Communications and Media
Newspapers are becoming thinner with each passing year as the Internet cuts into their business. Alaska’s unofficial state newspaper is the Anchorage Daily News, and its website (www.adn.com) contains current stories, news blogs, classified ads, upcoming events, weather, and video. The company also produces a thick and free Alaska Visitors Guide that can be found in the larger visitors centers or online at www.alaska.com.
Alaska Magazine (907/272-6070, www.alaskamagazine.com) is available at grocery checkouts and magazine racks across Alaska, and in many Lower 48 magazine shops. Like the Milepost and Juneau Empire, Alaska Magazine is owned by a Georgia-based media conglomerate, Morris Communications.
Commercial radio stations are in all the larger towns, and the state is blessed to have the Alaska Public Radio Network (www.aprn.org), one of the finest public radio networks in the country. Anchorage’s KSKA (91.1 FM, www.kska.org) is the flagship station, but many Alaskan towns have their own versions, including Ketchikan’s KRBD (www.krbd.org) and Barrow’s KBRW (www.kbrw.org).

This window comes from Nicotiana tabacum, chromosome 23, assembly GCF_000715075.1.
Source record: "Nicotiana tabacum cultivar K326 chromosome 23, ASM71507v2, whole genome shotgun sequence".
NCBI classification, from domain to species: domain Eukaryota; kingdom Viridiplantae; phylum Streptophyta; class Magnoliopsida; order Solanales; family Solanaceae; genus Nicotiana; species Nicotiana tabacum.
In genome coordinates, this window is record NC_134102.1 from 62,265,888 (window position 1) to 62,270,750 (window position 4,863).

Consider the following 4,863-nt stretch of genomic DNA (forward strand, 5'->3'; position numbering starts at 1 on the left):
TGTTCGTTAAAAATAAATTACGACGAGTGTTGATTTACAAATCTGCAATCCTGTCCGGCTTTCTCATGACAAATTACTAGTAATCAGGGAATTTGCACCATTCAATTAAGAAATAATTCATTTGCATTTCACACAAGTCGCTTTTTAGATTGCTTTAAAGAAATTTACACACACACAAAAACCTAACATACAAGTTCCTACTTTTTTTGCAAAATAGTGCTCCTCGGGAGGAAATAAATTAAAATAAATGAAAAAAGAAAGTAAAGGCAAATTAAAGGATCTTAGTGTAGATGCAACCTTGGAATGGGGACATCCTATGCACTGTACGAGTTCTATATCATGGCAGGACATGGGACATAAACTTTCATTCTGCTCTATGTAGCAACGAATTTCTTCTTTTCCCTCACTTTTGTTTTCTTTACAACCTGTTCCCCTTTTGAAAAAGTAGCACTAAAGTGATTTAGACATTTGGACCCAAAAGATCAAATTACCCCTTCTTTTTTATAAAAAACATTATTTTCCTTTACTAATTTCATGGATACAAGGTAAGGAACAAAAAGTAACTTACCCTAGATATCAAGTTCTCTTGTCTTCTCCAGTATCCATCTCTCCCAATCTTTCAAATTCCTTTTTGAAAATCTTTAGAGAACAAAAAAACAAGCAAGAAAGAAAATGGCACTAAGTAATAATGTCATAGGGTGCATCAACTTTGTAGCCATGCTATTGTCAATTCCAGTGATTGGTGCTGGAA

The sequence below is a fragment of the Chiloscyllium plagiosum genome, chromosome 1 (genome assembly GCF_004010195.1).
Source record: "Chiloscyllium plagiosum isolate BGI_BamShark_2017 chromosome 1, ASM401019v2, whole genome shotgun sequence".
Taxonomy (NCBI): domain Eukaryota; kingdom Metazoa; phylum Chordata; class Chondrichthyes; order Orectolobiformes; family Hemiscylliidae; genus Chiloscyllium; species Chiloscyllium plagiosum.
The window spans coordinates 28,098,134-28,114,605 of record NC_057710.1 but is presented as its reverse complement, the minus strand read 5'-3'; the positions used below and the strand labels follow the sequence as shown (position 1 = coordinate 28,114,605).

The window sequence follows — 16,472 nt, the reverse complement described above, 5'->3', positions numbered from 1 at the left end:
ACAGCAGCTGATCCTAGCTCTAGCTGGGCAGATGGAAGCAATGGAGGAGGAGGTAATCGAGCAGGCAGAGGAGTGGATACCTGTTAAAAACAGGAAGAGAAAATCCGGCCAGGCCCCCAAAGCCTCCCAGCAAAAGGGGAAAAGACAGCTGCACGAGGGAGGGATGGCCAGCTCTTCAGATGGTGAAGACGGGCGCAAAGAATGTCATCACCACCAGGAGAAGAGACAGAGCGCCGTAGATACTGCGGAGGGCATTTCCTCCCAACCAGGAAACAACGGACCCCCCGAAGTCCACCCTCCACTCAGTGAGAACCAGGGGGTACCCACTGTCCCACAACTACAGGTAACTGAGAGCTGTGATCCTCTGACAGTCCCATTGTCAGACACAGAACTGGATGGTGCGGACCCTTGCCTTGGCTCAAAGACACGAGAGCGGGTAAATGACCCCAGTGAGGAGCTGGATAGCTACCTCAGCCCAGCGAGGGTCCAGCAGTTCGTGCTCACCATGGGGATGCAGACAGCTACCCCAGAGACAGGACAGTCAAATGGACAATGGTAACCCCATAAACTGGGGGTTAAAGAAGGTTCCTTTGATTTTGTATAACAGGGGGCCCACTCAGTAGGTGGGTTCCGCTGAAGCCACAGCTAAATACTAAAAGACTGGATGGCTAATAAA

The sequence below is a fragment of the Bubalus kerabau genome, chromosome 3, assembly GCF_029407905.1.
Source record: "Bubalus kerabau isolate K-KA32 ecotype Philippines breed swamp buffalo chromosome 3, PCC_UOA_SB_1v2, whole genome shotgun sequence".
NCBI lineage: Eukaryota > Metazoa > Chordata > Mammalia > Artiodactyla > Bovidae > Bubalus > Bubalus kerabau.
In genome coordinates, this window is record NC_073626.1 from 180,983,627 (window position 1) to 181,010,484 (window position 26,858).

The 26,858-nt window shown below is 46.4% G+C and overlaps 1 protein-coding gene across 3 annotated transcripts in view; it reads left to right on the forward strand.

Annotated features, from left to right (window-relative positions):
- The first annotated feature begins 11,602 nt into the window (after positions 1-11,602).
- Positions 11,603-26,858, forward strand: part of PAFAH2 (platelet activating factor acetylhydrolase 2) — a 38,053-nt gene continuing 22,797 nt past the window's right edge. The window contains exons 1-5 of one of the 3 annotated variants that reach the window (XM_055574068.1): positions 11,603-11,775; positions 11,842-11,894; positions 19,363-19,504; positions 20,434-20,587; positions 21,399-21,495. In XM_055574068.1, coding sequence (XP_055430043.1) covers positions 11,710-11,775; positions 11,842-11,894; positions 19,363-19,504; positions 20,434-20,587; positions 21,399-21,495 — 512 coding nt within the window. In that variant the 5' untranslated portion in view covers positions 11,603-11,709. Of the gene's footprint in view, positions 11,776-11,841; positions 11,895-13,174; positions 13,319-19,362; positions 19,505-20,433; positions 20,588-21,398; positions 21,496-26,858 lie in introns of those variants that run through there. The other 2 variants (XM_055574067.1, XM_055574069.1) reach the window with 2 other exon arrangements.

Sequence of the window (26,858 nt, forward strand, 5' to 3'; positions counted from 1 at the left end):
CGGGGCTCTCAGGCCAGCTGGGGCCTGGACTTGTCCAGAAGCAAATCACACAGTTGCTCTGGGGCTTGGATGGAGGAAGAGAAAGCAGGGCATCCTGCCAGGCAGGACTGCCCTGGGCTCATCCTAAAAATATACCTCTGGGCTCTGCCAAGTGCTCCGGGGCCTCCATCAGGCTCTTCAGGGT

Anchorage’s noncommercial KNBA (90.3 FM, www.knba.org) is one of the only Native Alaskan–owned radio stations in the nation, and it broadcasts some of the best music programming in Alaska. Two other notable stations are KBBI (890 AM, www.kbbi.org) in Homer and KTNA (88.5 FM, www.ktna.org) in Talkeetna.
Post offices are generally open 9 a.m.–5 p.m. Monday–Friday, though a few open their doors on Saturday. Anchorage’s airport post office is open 24 hours a day year-round. When post offices are closed, their outer doors usually remain open, so you can go in to buy stamps from the machines. Many grocery store checkout counters also sell books of stamps at no markup.
Phones and Email
Telephone service is excellent to all the major towns and cities in Alaska, though you may experience a delay in some remote areas, and the wilderness lodges often depend on radio or satellite phones. Cellular phone coverage is variable, and not all systems work even when services exist, so contact your carrier for a coverage map ahead of your trip.
Alaska is surprisingly well wired, and even the most remote towns now have some sort of online connection. Nearly every library in Alaska (except Ketchikan) has at least one computer where you can check your email or surf the Web for free, though you may need to wait in line or sign up ahead of time. In addition, nearly all towns now have commercial businesses where you can rent computers by the hour for the same purpose. Wireless Internet (Wi-Fi) is becoming the norm for Alaskan hotels and bed-and-breakfasts, along with many local businesses. It’s even available on some state ferries. Visit www.free-hotspot.com for updated listings around the state.
© Don Pitcher from Moon Alaska, 10th Edition